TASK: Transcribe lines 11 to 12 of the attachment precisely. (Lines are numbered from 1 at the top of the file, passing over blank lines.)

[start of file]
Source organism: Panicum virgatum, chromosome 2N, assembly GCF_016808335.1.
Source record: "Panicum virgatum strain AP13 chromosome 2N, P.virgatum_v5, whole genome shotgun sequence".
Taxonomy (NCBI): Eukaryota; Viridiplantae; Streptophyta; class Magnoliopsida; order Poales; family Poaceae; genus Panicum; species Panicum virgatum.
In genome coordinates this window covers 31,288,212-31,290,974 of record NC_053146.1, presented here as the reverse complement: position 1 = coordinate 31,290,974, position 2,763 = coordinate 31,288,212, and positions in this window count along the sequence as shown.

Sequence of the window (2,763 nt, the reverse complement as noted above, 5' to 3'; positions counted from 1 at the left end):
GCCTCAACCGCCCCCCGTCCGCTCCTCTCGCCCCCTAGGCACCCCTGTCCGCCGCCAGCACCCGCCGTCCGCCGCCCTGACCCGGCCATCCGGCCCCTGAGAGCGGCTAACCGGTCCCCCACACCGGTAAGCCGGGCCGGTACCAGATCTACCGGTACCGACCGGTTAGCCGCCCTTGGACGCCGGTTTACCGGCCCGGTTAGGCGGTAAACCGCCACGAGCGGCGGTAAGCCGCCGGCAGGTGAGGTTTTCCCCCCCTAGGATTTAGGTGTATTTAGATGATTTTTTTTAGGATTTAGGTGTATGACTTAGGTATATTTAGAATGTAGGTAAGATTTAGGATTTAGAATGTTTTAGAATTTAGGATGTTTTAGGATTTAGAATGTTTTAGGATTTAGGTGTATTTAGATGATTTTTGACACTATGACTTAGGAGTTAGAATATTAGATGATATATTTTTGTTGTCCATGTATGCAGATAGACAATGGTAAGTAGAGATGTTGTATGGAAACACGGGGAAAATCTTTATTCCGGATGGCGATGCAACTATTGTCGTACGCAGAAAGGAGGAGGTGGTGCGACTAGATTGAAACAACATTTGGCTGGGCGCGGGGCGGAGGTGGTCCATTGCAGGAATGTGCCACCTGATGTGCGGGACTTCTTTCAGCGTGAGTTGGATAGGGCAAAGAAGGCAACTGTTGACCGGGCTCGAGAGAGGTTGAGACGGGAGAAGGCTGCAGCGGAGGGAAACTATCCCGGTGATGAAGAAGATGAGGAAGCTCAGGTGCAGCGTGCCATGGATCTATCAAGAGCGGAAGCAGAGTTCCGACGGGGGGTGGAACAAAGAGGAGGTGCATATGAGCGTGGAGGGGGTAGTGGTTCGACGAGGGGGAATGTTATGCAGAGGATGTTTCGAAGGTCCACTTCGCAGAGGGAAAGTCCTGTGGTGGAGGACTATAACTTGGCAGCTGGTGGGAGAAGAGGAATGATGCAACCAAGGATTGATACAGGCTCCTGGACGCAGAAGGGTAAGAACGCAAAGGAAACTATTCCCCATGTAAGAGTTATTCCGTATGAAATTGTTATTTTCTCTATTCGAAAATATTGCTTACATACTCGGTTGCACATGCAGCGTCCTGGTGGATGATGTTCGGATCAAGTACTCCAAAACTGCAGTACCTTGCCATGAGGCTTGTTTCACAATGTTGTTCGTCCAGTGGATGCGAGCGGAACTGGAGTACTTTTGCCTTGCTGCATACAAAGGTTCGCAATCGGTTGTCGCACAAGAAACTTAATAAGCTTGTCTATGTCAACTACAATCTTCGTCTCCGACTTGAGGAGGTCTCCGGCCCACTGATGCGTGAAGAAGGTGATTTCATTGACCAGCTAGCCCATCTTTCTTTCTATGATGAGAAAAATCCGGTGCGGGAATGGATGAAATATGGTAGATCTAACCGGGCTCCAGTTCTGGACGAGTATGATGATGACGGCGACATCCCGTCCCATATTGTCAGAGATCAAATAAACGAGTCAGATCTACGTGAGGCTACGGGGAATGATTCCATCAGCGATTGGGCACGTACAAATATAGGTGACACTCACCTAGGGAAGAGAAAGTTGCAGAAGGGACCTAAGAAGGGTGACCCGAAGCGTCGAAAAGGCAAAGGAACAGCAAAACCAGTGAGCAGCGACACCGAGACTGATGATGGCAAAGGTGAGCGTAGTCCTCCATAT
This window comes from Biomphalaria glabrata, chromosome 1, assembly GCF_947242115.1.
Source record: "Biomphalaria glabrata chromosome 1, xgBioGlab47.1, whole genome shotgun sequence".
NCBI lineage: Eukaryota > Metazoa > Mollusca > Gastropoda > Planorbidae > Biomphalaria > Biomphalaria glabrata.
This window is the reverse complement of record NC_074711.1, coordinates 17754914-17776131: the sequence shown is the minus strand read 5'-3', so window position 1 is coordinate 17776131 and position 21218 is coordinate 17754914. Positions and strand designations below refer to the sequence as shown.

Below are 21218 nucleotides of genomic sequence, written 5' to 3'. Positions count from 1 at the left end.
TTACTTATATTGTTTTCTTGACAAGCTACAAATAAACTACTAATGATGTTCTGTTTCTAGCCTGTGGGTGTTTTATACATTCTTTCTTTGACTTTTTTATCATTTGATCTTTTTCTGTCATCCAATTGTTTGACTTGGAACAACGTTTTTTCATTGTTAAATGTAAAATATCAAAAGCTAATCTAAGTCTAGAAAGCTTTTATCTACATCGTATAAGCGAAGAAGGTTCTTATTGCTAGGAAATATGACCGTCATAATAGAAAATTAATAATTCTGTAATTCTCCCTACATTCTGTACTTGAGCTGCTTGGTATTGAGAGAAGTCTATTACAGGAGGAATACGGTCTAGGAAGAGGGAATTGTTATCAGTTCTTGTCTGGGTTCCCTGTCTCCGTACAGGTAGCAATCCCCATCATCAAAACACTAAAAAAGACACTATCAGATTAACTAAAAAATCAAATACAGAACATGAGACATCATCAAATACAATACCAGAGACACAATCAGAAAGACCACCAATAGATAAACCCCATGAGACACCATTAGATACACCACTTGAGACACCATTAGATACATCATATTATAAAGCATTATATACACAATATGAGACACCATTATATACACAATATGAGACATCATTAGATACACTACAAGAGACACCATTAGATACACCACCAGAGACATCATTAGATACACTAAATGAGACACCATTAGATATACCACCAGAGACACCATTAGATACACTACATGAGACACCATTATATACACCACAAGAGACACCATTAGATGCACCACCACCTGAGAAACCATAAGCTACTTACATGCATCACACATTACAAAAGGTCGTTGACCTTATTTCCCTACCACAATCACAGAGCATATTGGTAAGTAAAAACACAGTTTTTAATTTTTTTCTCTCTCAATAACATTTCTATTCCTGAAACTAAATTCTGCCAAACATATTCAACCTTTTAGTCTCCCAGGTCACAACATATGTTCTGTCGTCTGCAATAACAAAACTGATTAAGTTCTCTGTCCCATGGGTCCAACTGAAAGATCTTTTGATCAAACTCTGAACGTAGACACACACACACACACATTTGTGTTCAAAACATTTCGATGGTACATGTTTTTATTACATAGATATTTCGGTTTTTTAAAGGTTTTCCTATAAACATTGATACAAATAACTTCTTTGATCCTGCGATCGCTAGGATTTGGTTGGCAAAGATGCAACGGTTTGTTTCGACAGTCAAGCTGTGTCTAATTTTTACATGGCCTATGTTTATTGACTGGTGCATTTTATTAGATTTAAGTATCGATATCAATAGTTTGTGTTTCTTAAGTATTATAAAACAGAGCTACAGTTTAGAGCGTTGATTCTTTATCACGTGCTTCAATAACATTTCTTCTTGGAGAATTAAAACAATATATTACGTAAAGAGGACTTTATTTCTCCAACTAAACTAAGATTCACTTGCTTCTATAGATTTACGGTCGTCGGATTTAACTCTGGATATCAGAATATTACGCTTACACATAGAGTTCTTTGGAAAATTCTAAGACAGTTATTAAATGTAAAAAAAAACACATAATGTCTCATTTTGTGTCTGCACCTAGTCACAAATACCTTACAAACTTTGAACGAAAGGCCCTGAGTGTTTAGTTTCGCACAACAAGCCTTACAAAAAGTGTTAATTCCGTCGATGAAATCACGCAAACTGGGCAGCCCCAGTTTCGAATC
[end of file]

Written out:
Below are 21218 nucleotides of genomic sequence, written 5' to 3'. Positions count from 1 at the left end.
TTACTTATATTGTTTTCTTGACAAGCTACAAATAAACTACTAATGATGTTCTGTTTCTAGCCTGTGGGTGTTTTATACATTCTTTCTTTGACTTTTTTATCATTTGATCTTTTTCTGTCATCCAATTGTTTGACTTGGAACAACGTTTTTTCATTGTTAAATGTAAAATATCAAAAGCTAATCTAAGTCTAGAAAGCTTTTATCTACATCGTATAAGCGAAGAAGGTTCTTATTGCTAGGAAATATGACCGTCATAATAGAAAATTAATAATTCTGTAATTCTCCCTACATTCTGTACTTGAGCTGCTTGGTATTGAGAGAAGTCTATTACAGGAGGAATACGGTCTAGGAAGAGGGAATTGTTATCAGTTCTTGTCTGGGTTCCCTGTCTCCGTACAGGTAGCAATCCCCATCATCAAAACACTAAAAAAGACACTATCAGATTAACTAAAAAATCAAATACAGAACATGAGACATCATCAAATACAATACCAGAGACACAATCAGAAAGACCACCAATAGATAAACCCCATGAGACACCATTAGATACACCACTTGAGACACCATTAGATACATCATATTATAAAGCATTATATACACAATATGAGACACCATTATATACACAATATGAGACATCATTAGATACACTACAAGAGACACCATTAGATACACCACCAGAGACATCATTAGATACACTAAATGAGACACCATTAGATATACCACCAGAGACACCATTAGATACACTACATGAGACACCATTATATACACCACAAGAGACACCATTAGATGCACCACCACCTGAGAAACCATAAGCTACTTACATGCATCACACATTACAAAAGGTCGTTGACCTTATTTCCCTACCACAATCACAGAGCATATTGGTAAGTAAAAACACAGTTTTTAATTTTTTTCTCTCTCAATAACATTTCTATTCCTGAAACTAAATTCTGCCAAACATATTCAACCTTTTAGTCTCCCAGGTCACAACATATGTTCTGTCGTCTGCAATAACAAAACTGATTAAGTTCTCTGTCCCATGGGTCCAACTGAAAGATCTTTTGATCAAACTCTGAACGTAGACACACACACACACACATTTGTGTTCAAAACATTTCGATGGTACATGTTTTTATTACATAGATATTTCGGTTTTTTAAAGGTTTTCCTATAAACATTGATACAAATAACTTCTTTGATCCTGCGATCGCTAGGATTTGGTTGGCAAAGATGCAACGGTTTGTTTCGACAGTCAAGCTGTGTCTAATTTTTACATGGCCTATGTTTATTGACTGGTGCATTTTATTAGATTTAAGTATCGATATCAATAGTTTGTGTTTCTTAAGTATTATAAAACAGAGCTACAGTTTAGAGCGTTGATTCTTTATCACGTGCTTCAATAACATTTCTTCTTGGAGAATTAAAACAATATATTACGTAAAGAGGACTTTATTTCTCCAACTAAACTAAGATTCACTTGCTTCTATAGATTTACGGTCGTCGGATTTAACTCTGGATATCAGAATATTACGCTTACACATAGAGTTCTTTGGAAAATTCTAAGACAGTTATTAAATGTAAAAAAAAACACATAATGTCTCATTTTGTGTCTGCACCTAGTCACAAATACCTTACAAACTTTGAACGAAAGGCCCTGAGTGTTTAGTTTCGCACAACAAGCCTTACAAAAAGTGTTAATTCCGTCGATGAAATCACGCAAACTGGGCAGCCCCAGTTTCGAATC